No matter how one sees the ideal liberal world, there will always be differences in size between the sovereign entities on the globe. Even in an anarcho-capitalist world there will be different sizes of the communities that people voluntarily form, although they will of course lack sovereignty in any external legal meaning we now associate with the term. So the question is: does size matter in international relations?
There are many answers to this, and I will be unable to provide them all here (or elsewhere, for that matter). There are instances where size, measured in number of inhabitants of a particular state, does not matter at all. Trade is probably the most important one. After all, it is not countries that trade but people, and if the trade is free, the nationality or location of the traders is of no importance whatsoever. This more or less still applies to the completely distorted trade situation we now regard as normal, with states continually interfering through all kinds of tariffs and non-tariff trade barriers. The real exceptions are cases where political action forbids trade, such as with the several economic boycotts between Russia and the West at present.
Size does not matter in other important segments of international relations either. In cultural exchange, there is no general correlation between size of country and quality of cultural expressions. Of course in the mainstream Western arts (sculpture, paintings, opera, symphony orchestras, etc.), it helps if a country has reached a certain level of wealth, but this is independent of size. Also, talented artists will normally be recruited from all over the world, or be able to sell their (indigenous) works globally. The same applies to sports. If one corrects for population size, many medals at the Olympics, or other championships, are won by athletes from small or middle-size countries.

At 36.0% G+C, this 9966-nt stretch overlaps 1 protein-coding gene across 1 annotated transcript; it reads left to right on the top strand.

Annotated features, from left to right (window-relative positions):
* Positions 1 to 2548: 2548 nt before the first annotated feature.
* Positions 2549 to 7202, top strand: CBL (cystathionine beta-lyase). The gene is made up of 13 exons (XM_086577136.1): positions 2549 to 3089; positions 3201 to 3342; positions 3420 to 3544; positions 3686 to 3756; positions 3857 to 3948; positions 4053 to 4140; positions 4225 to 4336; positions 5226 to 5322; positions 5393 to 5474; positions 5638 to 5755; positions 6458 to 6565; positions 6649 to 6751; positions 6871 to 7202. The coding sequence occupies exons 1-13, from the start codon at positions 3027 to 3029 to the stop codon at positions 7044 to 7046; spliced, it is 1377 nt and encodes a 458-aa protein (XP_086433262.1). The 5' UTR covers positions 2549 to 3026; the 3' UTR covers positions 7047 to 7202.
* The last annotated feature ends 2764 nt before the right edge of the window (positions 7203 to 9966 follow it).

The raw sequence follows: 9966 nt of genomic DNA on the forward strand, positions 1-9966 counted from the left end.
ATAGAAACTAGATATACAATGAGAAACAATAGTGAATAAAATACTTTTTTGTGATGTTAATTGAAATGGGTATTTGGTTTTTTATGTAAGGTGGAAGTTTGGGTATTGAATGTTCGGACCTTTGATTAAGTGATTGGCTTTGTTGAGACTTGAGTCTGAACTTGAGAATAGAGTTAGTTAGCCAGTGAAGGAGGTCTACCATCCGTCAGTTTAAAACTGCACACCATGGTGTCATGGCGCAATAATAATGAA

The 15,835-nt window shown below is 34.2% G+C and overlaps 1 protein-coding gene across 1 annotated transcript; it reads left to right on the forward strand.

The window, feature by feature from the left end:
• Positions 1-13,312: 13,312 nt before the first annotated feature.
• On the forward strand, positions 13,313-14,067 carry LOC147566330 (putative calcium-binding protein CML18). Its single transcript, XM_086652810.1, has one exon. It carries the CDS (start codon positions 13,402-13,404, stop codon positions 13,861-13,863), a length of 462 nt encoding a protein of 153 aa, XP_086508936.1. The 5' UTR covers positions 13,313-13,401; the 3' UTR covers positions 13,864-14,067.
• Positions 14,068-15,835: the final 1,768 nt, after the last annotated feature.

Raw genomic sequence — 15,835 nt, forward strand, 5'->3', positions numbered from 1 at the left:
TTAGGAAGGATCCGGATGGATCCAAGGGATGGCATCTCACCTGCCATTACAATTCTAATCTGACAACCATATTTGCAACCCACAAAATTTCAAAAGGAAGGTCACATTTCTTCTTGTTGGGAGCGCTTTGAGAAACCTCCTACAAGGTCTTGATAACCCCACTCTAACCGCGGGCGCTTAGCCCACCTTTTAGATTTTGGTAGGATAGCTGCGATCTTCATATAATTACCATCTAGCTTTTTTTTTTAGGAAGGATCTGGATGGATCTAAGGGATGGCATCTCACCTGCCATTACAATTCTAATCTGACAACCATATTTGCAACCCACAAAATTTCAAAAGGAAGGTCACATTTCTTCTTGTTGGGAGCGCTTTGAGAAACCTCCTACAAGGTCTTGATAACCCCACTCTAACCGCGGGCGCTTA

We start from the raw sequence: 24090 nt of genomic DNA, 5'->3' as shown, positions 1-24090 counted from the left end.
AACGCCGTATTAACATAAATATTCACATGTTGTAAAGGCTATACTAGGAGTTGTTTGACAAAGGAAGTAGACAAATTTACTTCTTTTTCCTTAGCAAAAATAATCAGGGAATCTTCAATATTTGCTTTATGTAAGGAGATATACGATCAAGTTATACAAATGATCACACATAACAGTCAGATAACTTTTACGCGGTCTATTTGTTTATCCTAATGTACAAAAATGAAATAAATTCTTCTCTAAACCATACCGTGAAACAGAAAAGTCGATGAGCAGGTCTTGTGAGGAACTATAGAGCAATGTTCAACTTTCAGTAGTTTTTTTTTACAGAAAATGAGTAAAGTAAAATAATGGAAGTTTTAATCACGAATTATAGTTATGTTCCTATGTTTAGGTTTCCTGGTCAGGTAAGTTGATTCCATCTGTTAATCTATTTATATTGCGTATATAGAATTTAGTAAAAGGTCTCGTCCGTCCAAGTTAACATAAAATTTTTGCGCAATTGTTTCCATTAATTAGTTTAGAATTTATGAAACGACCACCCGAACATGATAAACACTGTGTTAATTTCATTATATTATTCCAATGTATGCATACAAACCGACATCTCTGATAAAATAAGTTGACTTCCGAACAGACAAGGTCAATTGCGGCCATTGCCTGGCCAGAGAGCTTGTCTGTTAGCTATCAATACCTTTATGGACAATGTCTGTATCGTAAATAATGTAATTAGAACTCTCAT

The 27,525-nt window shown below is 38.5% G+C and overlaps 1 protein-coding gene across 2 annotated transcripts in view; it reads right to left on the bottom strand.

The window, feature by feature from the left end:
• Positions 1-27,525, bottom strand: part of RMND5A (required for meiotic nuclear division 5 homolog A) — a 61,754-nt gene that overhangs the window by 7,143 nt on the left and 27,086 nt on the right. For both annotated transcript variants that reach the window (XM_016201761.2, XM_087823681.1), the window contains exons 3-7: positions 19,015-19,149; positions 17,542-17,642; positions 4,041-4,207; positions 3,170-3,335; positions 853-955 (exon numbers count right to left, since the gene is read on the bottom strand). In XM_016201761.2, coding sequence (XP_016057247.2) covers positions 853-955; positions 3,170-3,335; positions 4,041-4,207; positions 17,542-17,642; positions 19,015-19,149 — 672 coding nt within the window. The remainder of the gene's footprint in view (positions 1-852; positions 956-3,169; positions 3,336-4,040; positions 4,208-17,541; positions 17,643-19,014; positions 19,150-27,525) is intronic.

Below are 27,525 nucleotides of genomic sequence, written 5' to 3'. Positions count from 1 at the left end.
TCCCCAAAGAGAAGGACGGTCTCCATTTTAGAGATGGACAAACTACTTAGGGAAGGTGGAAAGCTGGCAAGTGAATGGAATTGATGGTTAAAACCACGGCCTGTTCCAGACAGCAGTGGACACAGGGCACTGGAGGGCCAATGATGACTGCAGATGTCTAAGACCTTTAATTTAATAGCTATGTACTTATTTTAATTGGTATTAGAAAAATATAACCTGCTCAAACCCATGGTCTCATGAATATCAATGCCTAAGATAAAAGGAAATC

The size of an economy does matter. Richer countries (in terms of gross domestic product per head) are able to direct more resources to influence international relations. Not only through military expenditures, but also through resources deployed for diplomacy, international negotiations, ‘soft power’, or otherwise. Yet a rich country does not need to be big country, neither in land mass, or in number of inhabitants. And poor countries can still influence international affairs, take for example North Korea.
Still, there are greater and lesser powers in international politics. There is not one distinguishing feature, but most of them combine a large number of inhabitants, a fairly large land mass, either a developed economy which allows for significant military expenditure or the assignment of extraordinary share of GDP to the military. Even then there are real great powers (US, China, Russia at present), middle sized powers (UK, France, Brazil, Indonesia, South Africa) and countries punching under their international political weight (India, Germany, Japan, Egypt, the Philippines, perhaps Turkey). This division is never stable, as the past decades have shown, where only the US has been a consistent top dog. Even small countries can exert significant international political influence, as Singapore shows, although the sheer lack of size will always ensure they can rank higher than the middle category .
So the answer is clear: size hardly matters at all. All countries can become more, or less important, regardless of geography, inhabitants, or economic circumstances. Different policies may cause countries to rise or fall on the “international relations influence league.” Of course, liberals will aim at dynamics caused by liberty increasing policies. That is the perpetual opportunity for liberals across the globe.